By David Feddes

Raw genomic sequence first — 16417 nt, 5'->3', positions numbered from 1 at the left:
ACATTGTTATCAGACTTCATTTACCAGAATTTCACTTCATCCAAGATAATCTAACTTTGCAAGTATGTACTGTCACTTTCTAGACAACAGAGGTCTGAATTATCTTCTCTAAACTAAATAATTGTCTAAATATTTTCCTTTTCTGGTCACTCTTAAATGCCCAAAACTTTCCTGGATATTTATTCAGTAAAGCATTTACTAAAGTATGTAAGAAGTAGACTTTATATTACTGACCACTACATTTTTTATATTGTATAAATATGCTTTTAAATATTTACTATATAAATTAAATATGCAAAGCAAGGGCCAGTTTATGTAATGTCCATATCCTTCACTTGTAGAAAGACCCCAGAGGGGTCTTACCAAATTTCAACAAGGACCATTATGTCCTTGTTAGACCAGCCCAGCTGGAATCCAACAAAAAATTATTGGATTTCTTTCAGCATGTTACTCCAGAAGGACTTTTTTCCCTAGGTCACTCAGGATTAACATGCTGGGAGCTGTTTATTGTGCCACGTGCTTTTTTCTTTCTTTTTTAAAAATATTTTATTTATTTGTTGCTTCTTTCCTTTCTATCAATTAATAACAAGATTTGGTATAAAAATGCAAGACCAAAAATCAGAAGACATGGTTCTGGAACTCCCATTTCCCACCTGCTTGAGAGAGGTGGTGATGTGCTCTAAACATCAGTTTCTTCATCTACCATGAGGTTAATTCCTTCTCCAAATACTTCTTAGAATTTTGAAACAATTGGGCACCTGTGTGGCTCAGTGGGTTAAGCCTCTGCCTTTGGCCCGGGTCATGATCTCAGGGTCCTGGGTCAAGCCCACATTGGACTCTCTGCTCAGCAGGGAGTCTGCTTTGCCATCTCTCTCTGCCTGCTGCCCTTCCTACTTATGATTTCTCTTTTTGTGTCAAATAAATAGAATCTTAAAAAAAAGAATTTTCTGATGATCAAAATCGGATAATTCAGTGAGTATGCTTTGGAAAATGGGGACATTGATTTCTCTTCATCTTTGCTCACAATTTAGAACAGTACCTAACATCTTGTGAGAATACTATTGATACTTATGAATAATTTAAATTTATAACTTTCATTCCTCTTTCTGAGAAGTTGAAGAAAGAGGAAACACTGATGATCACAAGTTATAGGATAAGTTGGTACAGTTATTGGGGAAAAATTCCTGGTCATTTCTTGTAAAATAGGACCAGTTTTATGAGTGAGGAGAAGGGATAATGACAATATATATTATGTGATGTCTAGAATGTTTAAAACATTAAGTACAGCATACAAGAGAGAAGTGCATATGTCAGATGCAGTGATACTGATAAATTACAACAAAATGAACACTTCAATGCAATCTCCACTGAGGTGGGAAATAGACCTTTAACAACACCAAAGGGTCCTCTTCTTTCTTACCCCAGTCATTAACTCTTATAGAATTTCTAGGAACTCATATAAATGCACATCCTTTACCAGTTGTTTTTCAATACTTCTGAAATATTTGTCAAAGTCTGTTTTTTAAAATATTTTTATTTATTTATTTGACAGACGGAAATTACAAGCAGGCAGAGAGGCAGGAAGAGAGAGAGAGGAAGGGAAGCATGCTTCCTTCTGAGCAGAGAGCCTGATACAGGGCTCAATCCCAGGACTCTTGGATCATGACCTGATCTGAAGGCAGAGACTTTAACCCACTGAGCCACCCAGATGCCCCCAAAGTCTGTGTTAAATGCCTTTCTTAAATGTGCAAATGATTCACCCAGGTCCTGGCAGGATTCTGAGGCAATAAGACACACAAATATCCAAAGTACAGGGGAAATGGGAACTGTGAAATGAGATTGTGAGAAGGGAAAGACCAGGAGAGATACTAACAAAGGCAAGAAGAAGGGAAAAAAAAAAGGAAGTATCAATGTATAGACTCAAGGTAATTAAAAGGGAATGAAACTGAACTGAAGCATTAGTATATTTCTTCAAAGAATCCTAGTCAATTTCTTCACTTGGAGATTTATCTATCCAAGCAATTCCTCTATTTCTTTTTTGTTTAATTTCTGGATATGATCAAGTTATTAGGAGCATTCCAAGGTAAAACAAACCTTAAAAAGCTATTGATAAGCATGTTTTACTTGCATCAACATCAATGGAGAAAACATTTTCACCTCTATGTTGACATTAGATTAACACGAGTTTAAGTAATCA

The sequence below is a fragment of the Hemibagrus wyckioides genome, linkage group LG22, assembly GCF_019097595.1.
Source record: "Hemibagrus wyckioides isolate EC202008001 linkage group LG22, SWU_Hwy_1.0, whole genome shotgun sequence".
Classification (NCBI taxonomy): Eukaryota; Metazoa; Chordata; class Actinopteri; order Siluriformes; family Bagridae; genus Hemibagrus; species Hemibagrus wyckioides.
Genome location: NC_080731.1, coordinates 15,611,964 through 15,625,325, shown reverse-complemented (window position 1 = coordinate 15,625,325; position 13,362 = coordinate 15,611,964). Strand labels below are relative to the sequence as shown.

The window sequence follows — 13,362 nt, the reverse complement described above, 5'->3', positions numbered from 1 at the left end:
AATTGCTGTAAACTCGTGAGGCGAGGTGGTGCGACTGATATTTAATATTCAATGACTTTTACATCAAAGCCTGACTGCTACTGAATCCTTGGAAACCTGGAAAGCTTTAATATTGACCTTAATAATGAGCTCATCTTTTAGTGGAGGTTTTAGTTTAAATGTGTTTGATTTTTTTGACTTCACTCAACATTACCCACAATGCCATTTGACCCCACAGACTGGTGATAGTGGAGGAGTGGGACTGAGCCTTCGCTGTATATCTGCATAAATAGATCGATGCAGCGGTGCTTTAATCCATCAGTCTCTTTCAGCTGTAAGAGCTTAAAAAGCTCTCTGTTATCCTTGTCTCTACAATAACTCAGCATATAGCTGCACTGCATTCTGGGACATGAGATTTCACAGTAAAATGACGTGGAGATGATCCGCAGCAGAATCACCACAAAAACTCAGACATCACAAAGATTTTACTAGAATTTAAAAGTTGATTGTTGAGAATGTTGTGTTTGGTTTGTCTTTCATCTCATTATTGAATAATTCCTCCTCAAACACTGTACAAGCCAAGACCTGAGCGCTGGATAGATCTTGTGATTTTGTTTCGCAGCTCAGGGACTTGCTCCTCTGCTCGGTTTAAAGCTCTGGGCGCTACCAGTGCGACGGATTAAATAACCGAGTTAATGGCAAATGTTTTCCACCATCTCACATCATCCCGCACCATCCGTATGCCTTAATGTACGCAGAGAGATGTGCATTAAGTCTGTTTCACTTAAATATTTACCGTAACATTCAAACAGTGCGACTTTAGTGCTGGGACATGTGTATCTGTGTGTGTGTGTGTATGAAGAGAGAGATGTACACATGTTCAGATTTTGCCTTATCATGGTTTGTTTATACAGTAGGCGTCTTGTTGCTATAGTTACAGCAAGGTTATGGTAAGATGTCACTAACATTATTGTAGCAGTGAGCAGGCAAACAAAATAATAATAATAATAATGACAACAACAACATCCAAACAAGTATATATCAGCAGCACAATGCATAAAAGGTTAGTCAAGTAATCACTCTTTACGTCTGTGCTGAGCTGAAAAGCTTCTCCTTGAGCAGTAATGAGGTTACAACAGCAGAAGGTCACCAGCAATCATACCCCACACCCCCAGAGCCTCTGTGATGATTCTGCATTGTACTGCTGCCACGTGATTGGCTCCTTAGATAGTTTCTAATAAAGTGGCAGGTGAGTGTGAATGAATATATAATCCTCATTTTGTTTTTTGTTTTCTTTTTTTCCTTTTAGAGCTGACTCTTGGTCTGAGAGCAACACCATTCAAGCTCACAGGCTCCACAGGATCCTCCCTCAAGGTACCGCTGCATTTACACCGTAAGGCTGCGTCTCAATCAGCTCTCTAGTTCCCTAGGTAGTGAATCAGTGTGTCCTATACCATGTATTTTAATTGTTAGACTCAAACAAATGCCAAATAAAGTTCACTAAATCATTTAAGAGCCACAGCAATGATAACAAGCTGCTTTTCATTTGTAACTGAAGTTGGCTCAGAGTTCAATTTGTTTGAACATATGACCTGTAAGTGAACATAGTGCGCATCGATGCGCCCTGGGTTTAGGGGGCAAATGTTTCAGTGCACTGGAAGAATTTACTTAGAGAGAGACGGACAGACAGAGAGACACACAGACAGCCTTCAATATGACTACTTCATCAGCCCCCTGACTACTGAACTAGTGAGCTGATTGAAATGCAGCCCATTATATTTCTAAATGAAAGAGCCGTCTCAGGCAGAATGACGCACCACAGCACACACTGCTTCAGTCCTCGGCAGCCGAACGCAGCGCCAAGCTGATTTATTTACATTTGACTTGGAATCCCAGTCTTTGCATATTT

"Can the West be converted?" That question gripped longtime missionary Lesslie Newbigin when he moved back to his British homeland and saw its post-Christian condition. Likewise, renowned author C. S. Lewis viewed Europe and North America as a mission field. Lewis said that Christians in the West needed to learn the "mental habits.. . of their unbelieving fellow countrymen, much as overseas missionaries had to learn the language and traditions of another culture. Lewis and Newbigin were missional apologists: each developed a missionary diagnosis of the cultural context and explored ways of showing the gospel's plausibility in that setting. Missional Apologetics clearly portrays Lewis's and Newbigin's perceptions of Western cultural barriers to Christian conviction, their views of epistemology (how we know things), and their tactics for helping people to see gospel truth. David Feddes draws on Lewis's and Newbigin's books, articles, and thousands of letters, as well as extensive research in cultural history and sociology of religion. In comparing and contrasting Lewis and Newbigin, Missional Apologetics offers fresh insight for knowing and showing gospel truth in our contemporary setting.